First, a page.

The mandrake, credited with both medicinal and magical powers over the course of many centuries, has accumulated more lore than any other plant in the Western tradition. Above: One of a colony of five spring-blooming mandrakes in Bonnefont garden. In March, this famous member of the nightshade family produces tight clusters of short-stemmed bell-shaped flowers.
Mandrake (mandragora) is hot and a little bit watery. It grew from the same earth which formed Adam, and resembles the human a bit. Because of its similarity to the human, the influence of the devil appears in it and stays with it, more than with other plants. Thus a person’s good or bad desires are accomplished by means of it, just as happened formerly with idols he made. When mandrake is dug from the earth, it should be placed in a spring immediately, for a day and a night, so that every evil and contrary humor is expelled from it, and it has no more power for magic or phantasms.
—Hildegard of Bingen, Physica (translated by Patricia Throop)
The spring-blooming mandrake (Mandragora officinarum), the most storied of all the medieval species grown in Bonnefont garden, flowers for us in mid-March. The bee-pollinated blossoms open wide to the sun by mid-morning, but very few bees are abroad so early in the year, and cross-pollination by hand, with a fine brush, helps to ensure a good crop of round, green fruits (see image). The fruits ripen to yellow in late spring and develop a distinctive fragrance and a sweetish taste.
A native of southern Europe and the Levant, mandrake is found in open woodland, deserted fields, and stony places. Mandrakes are not widely cultivated, but they can be grown from seed in deep soil, where their large, forked taproots can be accommodated. They don’t over-winter well in wet earth, and are prone to rot. The leaves, arranged in a rosette, are small and tightly crinkled early in the season, but lengthen to a foot or more in the course of the spring, and seedlings should be set out at least two feet apart. (Our colony of five well-established mandrakes are now far too close to one another, and will have to be transplanted—a daunting enterprise.)
Although no use or significance attaches to the flowers, the fruit, the famously forked root, and even the leaves of this narcotic member of the nightshade family were used medicinally for millennia. Some ancient and medieval authorities make a distinction between male and female mandrakes, and it isn’t always clear whether Mandragora officinarum or the closely related fall-blooming species, Mandragora autumnalis, (also grown at The Cloisters) is under discussion.
The ancients exploited the narcotic properties of the mandrake as an anodyne, a sedative, and a soporific, and employed it against melancholy, mania, and convulsion. The Roman natural historian Pliny records both the use of mandrake as a surgical anesthetic (a piece of root was given to the patient to chew), and the ritual gathering of the plant: the collector drew concentric rings around the mandrake with a sword that was then used to dig the root. The juice of the root bark was expressed or infused for medicinal purposes. Dioscorides prescribed a measure of mandrake juice mixed with wine as an anesthetic in surgery and cautery, a practice reiterated by Bartholomaeus Anglicus. The potentially fatal effects of an overdose were widely acknowledged. For more on the poisonous alkaloids contained in mandrake, see “The Nightshades” (November 7, 2008).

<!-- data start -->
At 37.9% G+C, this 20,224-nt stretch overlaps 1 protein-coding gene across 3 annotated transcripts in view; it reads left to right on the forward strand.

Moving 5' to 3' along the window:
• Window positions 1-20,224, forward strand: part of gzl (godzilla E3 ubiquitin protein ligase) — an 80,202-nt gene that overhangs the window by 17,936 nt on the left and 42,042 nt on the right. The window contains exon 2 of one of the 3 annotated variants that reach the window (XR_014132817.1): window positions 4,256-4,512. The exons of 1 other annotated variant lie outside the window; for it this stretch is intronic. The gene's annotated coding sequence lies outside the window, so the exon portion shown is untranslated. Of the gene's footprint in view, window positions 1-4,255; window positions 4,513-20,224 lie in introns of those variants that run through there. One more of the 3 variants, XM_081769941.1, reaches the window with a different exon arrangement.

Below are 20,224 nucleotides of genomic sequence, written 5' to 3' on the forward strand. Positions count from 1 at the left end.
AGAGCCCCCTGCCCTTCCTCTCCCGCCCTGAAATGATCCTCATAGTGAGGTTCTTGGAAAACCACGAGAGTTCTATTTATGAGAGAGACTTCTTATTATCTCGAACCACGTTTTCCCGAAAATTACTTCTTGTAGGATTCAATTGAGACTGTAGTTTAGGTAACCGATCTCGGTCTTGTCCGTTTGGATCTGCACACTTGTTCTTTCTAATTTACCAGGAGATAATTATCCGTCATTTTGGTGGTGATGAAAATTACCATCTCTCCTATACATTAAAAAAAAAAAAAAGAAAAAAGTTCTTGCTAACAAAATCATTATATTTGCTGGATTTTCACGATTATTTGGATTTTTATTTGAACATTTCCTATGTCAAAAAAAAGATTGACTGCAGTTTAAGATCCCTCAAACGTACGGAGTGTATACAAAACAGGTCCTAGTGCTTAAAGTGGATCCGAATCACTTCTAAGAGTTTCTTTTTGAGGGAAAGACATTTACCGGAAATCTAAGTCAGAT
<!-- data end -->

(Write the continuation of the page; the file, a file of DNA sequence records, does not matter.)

Magical powers were ascribed to mandrake from very early times. The semblance of the root to a human form, greatly exaggerated in medieval representations, was noted by both the Greeks and Romans, and contributed to mandrake’s reputation as an aphrodisiac and an aid to conception. In a scornful dismissal of mandrake’s reputed powers, the sixteenth-century herbalist John Gerard disavows this fanciful resemblance and provides a succinct summary of the considerable body of legendary attributes still current in his day. The most notorious element of mandrake lore was the belief that the plant uttered a shriek, fatal to the hearer, on being torn from the earth. The prescribed method for harvesting the root—in which a dog tied to the mandrake pulls the plant from the ground—is frequently depicted in ancient and medieval herbals. (For a fascinating scholarly investigation of the history of this representation and the evolution of mandrake lore, see “The Mandrake Plant and Its Legend: A New Perspective,” by Anne Van Arsdall, Helmut W. Klug, and Paul Blanz.)
I’ve dug up a mandrake with some effort but no ill effects, as documented in a scene from the movie Hidden Treasures.
Anderson, Frank J., ed. “Herbals through 1500,” The Illustrated Bartsch, Vol. 90. New York: Abaris, 1984.
Grieve, Maude. A Modern Herbal. 1931. Reprint: New York: Dover Publications.
Gunther, Robert T., ed. The Greek Herbal of Dioscorides, translated by John Goodyer 1655. 1934. Reprint: New York: Hafner Publishing, 1968.
Moldenke, Harold N. and Alma L. Moldenke. Plants of the Bible. Waltham, MA: 1952. Reprinted. New York: Dover Publications, 1986.
Simoon, Frederick. Plants of Life, Plants of Death. University of Wisconsin Press. Madison: 1998.
Stannard, Jerry. Pristina Medicamenta: Ancient and Medieval Medical Botany. Ed. Katherine Stannard and Richard Kay. Brookfield, VT: Ashgate, 1999.
Throop, Priscilla, transl. Hildegard von Bingen’s Physica: The Complete English Translation of Her Classic Work on Health and Healing. Rochester, VT: Healing Arts Press, 1998.